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The Success Story Behind Tesla’s Tarnished Image

The Success Story Behind Tesla’s Tarnished Image

following a year of less-than-pleasing…

U.S. Diesel, Heating Oil Inventories At Historical Low

Diesel

Even before Hurricane Harvey shut down more than 20 percent of U.S. refining capacity, U.S. diesel, jet fuel, and heating oil stocks had dropped during the summer months, for the first time since record keeping began in 1982, a Reuters analysis of EIA data showed on Friday.

Distillate inventories dropped by 2.2 percent between June and September, the first ever fall in that period since 1982. To compare, distillate stocks have typically increased by an average 10 percent since 2000 during the summer months, because that’s when refiners consciously build distillate inventories to prepare for increased fall and winter demand for heating oil and harvesting.

But this year, thanks to a surprisingly high summer demand of diesel, jet fuel, and heating oil, those stocks did something unprecedented—they dropped. Part of the demand was due to U.S. exports of those products, especially to Latin America.

Currently, U.S. distillate stocks are at a three-year low for the season as we head into fall and winter months, and they are 5.2 percent below the historical average, according to Reuters’ analysis of EIA data.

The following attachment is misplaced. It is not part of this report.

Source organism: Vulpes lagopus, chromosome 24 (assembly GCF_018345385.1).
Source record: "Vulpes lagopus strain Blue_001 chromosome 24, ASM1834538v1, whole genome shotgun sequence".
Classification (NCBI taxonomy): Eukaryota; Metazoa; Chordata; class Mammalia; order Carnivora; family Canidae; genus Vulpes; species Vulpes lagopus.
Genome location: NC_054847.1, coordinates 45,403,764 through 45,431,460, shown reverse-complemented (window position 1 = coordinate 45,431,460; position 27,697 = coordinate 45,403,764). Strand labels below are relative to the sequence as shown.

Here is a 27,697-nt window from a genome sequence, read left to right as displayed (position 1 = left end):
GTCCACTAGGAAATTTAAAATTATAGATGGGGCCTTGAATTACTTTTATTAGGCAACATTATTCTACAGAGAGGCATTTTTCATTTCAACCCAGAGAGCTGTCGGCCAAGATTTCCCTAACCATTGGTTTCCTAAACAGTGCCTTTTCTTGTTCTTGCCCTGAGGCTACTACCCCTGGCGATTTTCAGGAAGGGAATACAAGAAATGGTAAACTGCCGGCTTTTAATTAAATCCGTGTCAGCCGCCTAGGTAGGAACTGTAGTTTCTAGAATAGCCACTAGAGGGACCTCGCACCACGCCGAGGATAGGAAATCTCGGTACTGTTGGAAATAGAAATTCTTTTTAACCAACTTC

This low inventory was due in part thanks to Hurricane Harvey, which caused distillate stocks to decline by 4.6 million barrels in the first two weeks of September, due to loss of refinery capacity. The decline in those stocks raises the prospect of shortages or higher prices should another unexpected event occur, or should the winter be exceptionally cold.

“If we get another hurricane or similar event, things could get real tight,” Robert Campbell, head of oil products markets at London-based Energy Aspects, told Reuters.

Related: Does Russia Really Need The OPEC Deal?

While inventories are down, refiners’ profit margins sit at a five-year high, which could be an economic incentive for U.S. refiners to produce at higher rates, easing concerns over possible supply shortages.

Europe, one of the big export markets for the U.S. diesel, is also feeling the Harvey supply impact as U.S. exports drop. Diesel stocks in Europe are forecast to fall this month at the fastest clip in at least three years, traders told Reuters.

By Tsvetana Paraskova for Oilprice.com

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